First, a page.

How to Set Up WireGuard VPN on CentOS 8

How to Set Up WireGuard VPN on CentOS 8

WireGuard is a simple and modern VPN (Virtual Private Network) with sophisticated cryptography. Faster, easier to configure, and more performance than other similar solutions, such as IPsec and OpenVPN.

WireGuard is cross-platform and can run almost anywhere, including Linux, Windows, Android, and macOS. Wireguard is a peer-to-peer VPN; it is not based on the client-server model. Depending on the configuration, the peer can act as a traditional server or client.

WireGuard works by creating a network interface on each peer device that operates as a tunnel. Colleagues authenticate each other by exchanging and validating public keys, imitating the SSH model. Public keys are mapped with a list of IP addresses that are allowed in the tunnel. VPN traffic is encapsulated in UDP.

This tutorial explains how to set up WireGuard on a CentOS 8 machine that will act as a VPN server. We will also show you how to configure WireGuard as a client. Client traffic will be routed through the CentOS 8 server. This setting can be used as a protection against Man in the Middle attacks, surfing the web anonymously, bypassing Geo-restricted content, or allowing your colleagues who work from home to safely connect to company networks.


You need a CentOS 8 server that you can access as root or an account with sudo privileges.

Setting up a WireGuard Server

We will start by installing WireGuard on a CentOS machine and setting it up to act as a server. We also configure the system to route client traffic through it.

Install WireGuard on CentOS 8

WireGuard tools and kernel modules are available for installation from the Epel and Elrepo repositories. To add a repository to your system, run the following command:

$ sudo dnf install epel-release elrepo-release

When finished, install the WireGuard packages:

$ sudo dnf install kmod-wireguard wireguard-tools

You may be asked to import the GPG Keys repository. Type y when prompted.

Configure WireGuard

The wireguard-tools package includes two command-line tools named wg and wg-quick that allow you to configure and manage the WireGuard interface.

We will save the VPN server configuration and in the / etc / wireguard directory. On CentOS, this directory was not created during installation. Run the following command to create a directory:

sudo mkdir /etc/wireguard

Generate public and private keys in the / etc / wireguard directory.

$ wg genkey | sudo tee /etc/wireguard/privatekey | wg pubkey | sudo tee /etc/wireguard/publickey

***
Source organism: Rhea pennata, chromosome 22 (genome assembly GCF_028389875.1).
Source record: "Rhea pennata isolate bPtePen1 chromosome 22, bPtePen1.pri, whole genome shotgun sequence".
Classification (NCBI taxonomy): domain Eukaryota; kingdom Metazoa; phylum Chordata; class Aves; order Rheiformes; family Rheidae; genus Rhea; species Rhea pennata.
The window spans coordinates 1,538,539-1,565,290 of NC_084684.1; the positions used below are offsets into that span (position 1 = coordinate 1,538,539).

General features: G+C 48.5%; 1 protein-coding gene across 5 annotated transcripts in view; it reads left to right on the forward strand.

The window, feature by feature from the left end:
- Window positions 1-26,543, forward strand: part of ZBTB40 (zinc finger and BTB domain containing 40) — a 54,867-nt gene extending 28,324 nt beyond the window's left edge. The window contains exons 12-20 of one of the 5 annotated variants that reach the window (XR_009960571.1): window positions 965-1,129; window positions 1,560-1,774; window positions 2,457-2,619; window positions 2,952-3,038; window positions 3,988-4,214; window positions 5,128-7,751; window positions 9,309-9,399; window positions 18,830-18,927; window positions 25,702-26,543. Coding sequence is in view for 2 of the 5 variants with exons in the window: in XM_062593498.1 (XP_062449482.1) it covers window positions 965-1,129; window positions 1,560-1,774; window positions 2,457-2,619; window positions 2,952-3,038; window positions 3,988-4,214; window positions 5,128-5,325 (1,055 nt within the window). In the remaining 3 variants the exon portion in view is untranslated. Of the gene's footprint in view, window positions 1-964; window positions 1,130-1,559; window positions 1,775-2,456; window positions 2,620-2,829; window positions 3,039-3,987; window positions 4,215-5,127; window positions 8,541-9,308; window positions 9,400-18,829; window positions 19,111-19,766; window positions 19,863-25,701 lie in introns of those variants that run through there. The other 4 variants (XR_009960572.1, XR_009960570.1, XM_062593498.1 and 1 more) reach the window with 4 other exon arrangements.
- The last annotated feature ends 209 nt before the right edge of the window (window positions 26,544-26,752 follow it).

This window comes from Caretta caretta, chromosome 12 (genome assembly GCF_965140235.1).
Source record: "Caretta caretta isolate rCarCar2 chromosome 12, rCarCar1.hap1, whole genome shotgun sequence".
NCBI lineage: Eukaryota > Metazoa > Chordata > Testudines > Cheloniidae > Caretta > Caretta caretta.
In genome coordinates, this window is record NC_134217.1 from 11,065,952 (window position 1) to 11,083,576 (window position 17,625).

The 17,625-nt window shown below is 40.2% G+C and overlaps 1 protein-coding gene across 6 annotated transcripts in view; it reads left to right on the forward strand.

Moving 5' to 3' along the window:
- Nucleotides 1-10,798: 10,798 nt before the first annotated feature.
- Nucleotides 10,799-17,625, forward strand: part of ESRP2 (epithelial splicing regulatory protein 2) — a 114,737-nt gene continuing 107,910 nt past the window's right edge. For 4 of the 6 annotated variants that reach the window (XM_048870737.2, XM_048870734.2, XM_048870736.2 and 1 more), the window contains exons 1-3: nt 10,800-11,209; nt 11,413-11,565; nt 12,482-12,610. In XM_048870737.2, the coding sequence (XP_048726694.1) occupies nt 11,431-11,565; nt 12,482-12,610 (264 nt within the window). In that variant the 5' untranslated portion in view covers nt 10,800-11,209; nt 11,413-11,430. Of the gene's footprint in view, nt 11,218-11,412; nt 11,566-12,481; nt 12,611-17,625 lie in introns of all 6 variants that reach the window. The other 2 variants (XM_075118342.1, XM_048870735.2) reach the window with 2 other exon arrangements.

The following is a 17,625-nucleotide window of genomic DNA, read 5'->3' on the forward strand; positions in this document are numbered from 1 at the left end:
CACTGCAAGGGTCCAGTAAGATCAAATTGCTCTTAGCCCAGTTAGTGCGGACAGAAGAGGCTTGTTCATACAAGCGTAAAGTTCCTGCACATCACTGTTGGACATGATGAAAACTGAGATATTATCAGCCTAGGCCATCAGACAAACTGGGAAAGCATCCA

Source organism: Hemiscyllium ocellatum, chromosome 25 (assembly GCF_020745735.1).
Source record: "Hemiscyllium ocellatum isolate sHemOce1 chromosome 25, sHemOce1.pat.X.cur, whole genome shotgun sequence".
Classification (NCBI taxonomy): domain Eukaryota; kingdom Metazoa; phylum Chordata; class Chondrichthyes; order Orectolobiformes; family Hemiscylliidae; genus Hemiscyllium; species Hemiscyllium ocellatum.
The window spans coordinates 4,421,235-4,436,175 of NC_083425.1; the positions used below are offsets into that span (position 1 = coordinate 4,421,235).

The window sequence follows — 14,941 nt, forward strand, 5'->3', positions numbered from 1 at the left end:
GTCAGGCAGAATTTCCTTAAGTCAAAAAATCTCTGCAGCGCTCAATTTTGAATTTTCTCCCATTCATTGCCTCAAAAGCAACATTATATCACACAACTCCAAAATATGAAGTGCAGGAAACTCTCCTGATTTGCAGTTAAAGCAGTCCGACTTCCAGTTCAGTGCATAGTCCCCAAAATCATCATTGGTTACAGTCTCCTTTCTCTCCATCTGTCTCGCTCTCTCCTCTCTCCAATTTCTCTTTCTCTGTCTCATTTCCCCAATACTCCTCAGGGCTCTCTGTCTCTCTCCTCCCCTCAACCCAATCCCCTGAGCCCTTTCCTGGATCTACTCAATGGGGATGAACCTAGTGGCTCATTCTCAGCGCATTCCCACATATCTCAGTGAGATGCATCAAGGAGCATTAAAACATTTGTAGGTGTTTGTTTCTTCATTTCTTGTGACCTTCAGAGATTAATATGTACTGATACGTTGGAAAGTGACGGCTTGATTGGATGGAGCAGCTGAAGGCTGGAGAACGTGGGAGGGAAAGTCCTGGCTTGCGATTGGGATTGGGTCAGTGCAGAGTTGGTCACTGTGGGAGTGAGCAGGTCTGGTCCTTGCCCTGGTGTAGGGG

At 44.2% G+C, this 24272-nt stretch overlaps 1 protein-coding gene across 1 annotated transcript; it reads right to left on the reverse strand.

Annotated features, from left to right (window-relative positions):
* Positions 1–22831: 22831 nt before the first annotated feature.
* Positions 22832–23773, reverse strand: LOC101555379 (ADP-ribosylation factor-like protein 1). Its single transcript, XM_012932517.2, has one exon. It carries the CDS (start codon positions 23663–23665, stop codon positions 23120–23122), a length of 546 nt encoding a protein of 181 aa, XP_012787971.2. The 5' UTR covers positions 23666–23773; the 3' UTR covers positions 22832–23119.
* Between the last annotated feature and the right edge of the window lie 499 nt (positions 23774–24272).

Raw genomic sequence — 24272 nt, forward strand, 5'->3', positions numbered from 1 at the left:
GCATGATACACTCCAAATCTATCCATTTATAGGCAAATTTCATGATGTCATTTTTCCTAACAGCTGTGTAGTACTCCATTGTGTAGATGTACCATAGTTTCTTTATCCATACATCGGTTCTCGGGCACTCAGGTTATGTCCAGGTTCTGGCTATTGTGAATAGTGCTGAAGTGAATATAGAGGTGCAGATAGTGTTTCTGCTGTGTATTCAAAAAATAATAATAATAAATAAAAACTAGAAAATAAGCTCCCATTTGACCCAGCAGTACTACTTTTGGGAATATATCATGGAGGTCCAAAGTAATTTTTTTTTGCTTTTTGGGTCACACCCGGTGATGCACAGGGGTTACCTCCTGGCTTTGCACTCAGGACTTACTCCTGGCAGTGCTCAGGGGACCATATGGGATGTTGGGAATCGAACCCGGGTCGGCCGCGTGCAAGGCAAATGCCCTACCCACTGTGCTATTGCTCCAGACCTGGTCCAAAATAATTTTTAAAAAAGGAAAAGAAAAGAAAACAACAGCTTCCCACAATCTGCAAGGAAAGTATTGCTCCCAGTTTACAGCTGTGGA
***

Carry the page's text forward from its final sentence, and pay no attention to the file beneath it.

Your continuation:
You can see the file with paint or less. Private keys may not be shared with anyone.

Now that the button is created, the next step is to configure the tunnel device which will route VPN traffic.

The device can be set from the command line using ip and wg or by creating a configuration file with a text editor.

Create a new file called wg0.conf and add the following content:

$ sudo nano /etc/wireguard/wg0.conf
Address =
SaveConfig = true
ListenPort = 51820
PostUp     = firewall-cmd --zone=public --add-port 51820/udp && firewall-cmd --zone=public --add-masquerade
PostDown   = firewall-cmd --zone=public --remove-port 51820/udp && firewall-cmd --zone=public --remove-masquerade

The interface can be named whatever you want, but it is recommended to use something like include wg0 or wgvpn0. Settings in the interface section have the following meanings:

  • Address – comma separated list of IP v4 or v6 addresses for the wg0 interface. Use IPs from the range provided for private networks (, or
  • ListenPort – the port where WireGuard will accept incoming connections.
  • PrivateKey – private key generated by the wg gen command. (To view the contents of the file, run: sudo cat / etc / wireguard / privatekey)
  • SaveConfig – when set to true, the current interface state is saved to the configuration file when it is turned off.
  • PostUp – command or script that is run before displaying the interface. In this example, we use firewall-cmd to open the WireGuard port and enable incognito. This will allow traffic to leave the server, giving VPN clients access to the Internet.
  • PostDown – commands or scripts that are run before lowering the interface. Firewall rules will be deleted after the interface is turned off.

The wg0.conf and private files should not be read by normal users. Use chmod to set permissions to 600:

$ sudo chmod 600 /etc/wireguard/{privatekey,wg0.conf}

When finished, bring the wg0 interface using the attributes specified in the configuration file:

$ sudo wg-quick up wg0

The command will display something like this:

Output :

[#] ip link add wg0 type wireguard
[#] wg setconf wg0 /dev/fd/63
[#] ip -4 address add dev wg0
[#] ip link set mtu 1420 up dev wg0
[#] iptables -A FORWARD -i wg0 -j ACCEPT; iptables -t nat -A POSTROUTING -o ens3 -j MASQUERADE

To view the interface state and configuration, run:

$ sudo wg show wg0

Output :

interface: wg0
  public key: My3uqg8LL9S3XZBo8alclOjiNkp+T6GfxS+Xhn5a40I=